Combined nivolumab and ipilimumab in melanoma metastatic to the brain

A combination of two drugs — ipilimumab (Yervoy—Bristol-Myers Squibb) and nivolumab (Opdivo—Bristol-Myers Squibb) — that activate the immune system shrank brain tumors in many melanoma patients and prolonged life in a study of 94 people at 28 medical centers in the United States.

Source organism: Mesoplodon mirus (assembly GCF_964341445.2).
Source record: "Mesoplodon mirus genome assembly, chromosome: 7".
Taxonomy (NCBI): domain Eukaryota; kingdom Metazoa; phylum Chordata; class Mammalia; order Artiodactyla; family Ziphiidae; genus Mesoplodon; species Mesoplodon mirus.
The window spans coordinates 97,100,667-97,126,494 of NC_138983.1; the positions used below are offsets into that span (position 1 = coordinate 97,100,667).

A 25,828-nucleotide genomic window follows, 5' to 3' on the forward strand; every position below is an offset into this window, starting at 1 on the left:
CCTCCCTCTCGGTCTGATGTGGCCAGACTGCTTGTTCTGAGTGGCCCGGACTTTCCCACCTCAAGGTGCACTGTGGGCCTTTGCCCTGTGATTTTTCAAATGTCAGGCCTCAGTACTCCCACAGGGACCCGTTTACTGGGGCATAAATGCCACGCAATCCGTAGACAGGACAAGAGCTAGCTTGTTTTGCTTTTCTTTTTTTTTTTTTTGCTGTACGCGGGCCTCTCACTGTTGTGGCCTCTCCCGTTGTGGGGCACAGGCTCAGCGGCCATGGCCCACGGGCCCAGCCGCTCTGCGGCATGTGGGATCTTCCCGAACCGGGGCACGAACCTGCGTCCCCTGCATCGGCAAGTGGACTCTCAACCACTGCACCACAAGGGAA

A combination of two drugs — ipilimumab (Yervoy—Bristol-Myers Squibb) and nivolumab (Opdivo—Bristol-Myers Squibb) — that activate the immune system shrank brain tumors in many melanoma patients and prolonged life in a study of 94 people at 28 medical centers in the United States. Melanoma is more likely than most cancers to spread to the brain, and once it gets there, less than 20% of patients survive 1 year with traditional treatments. But in the study, 82% were still alive after a year. Treating cancer that has spread to the brain is a new frontier for the type of drugs, checkpoint inhibitors, used in the study. Hussein A. Tawbi, MD, the lead author of the study and an associate professor of melanoma medical oncology at the MD Anderson Cancer Center in Houston, says melanoma patients like those in the study should be offered the drug combination as part of their initial treatment. He says the drugs should also be tested in people with other types of cancer that have spread to the brain. The results do not apply to people with tumors that originate in the brain. An on the study agreed with Tawbi’s recommendations, cautioning that the findings do not apply to all melanoma patients, only to those exactly like the ones in the study. Those patients had one or more brain tumors, detected by scans, that were not causing symptoms.